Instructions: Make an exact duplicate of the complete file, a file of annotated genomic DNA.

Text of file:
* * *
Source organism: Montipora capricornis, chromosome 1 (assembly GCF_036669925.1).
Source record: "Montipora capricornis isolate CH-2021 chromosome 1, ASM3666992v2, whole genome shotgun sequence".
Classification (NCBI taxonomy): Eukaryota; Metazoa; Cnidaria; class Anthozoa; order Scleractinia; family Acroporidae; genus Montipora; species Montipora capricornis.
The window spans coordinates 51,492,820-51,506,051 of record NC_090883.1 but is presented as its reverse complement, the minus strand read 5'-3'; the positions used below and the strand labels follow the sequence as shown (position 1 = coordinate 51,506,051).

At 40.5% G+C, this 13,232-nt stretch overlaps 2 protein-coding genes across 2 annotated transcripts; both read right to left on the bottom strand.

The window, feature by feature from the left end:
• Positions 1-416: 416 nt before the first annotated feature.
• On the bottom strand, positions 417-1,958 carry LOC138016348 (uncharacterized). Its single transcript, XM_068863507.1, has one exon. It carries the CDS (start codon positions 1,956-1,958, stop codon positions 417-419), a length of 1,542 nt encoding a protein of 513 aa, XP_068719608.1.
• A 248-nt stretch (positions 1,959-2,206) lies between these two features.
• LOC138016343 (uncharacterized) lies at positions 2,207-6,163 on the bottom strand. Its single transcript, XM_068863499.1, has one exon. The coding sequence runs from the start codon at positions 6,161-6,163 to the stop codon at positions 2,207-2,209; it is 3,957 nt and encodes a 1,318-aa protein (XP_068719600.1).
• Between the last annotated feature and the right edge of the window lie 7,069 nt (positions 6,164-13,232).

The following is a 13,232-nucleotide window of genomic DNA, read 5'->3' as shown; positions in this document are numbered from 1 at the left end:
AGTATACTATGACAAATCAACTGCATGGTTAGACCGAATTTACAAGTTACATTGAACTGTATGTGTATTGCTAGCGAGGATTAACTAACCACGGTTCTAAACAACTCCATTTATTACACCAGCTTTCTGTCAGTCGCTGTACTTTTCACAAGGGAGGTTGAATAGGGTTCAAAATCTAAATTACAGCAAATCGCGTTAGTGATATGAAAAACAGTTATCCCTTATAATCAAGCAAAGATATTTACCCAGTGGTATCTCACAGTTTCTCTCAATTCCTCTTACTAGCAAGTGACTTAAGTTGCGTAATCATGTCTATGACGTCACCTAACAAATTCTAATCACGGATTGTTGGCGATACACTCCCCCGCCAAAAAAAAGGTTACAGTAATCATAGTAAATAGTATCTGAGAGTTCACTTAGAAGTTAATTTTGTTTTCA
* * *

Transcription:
Source organism: Montipora capricornis, chromosome 1 (assembly GCF_036669925.1).
Source record: "Montipora capricornis isolate CH-2021 chromosome 1, ASM3666992v2, whole genome shotgun sequence".
Classification (NCBI taxonomy): Eukaryota; Metazoa; Cnidaria; class Anthozoa; order Scleractinia; family Acroporidae; genus Montipora; species Montipora capricornis.
The window spans coordinates 51,492,820-51,506,051 of record NC_090883.1 but is presented as its reverse complement, the minus strand read 5'-3'; the positions used below and the strand labels follow the sequence as shown (position 1 = coordinate 51,506,051).

At 40.5% G+C, this 13,232-nt stretch overlaps 2 protein-coding genes across 2 annotated transcripts; both read right to left on the bottom strand.

The window, feature by feature from the left end:
• Positions 1-416: 416 nt before the first annotated feature.
• On the bottom strand, positions 417-1,958 carry LOC138016348 (uncharacterized). Its single transcript, XM_068863507.1, has one exon. It carries the CDS (start codon positions 1,956-1,958, stop codon positions 417-419), a length of 1,542 nt encoding a protein of 513 aa, XP_068719608.1.
• A 248-nt stretch (positions 1,959-2,206) lies between these two features.
• LOC138016343 (uncharacterized) lies at positions 2,207-6,163 on the bottom strand. Its single transcript, XM_068863499.1, has one exon. The coding sequence runs from the start codon at positions 6,161-6,163 to the stop codon at positions 2,207-2,209; it is 3,957 nt and encodes a 1,318-aa protein (XP_068719600.1).
• Between the last annotated feature and the right edge of the window lie 7,069 nt (positions 6,164-13,232).

The following is a 13,232-nucleotide window of genomic DNA, read 5'->3' as shown; positions in this document are numbered from 1 at the left end:
AGTATACTATGACAAATCAACTGCATGGTTAGACCGAATTTACAAGTTACATTGAACTGTATGTGTATTGCTAGCGAGGATTAACTAACCACGGTTCTAAACAACTCCATTTATTACACCAGCTTTCTGTCAGTCGCTGTACTTTTCACAAGGGAGGTTGAATAGGGTTCAAAATCTAAATTACAGCAAATCGCGTTAGTGATATGAAAAACAGTTATCCCTTATAATCAAGCAAAGATATTTACCCAGTGGTATCTCACAGTTTCTCTCAATTCCTCTTACTAGCAAGTGACTTAAGTTGCGTAATCATGTCTATGACGTCACCTAACAAATTCTAATCACGGATTGTTGGCGATACACTCCCCCGCCAAAAAAAAGGTTACAGTAATCATAGTAAATAGTATCTGAGAGTTCACTTAGAAGTTAATTTTGTTTTCA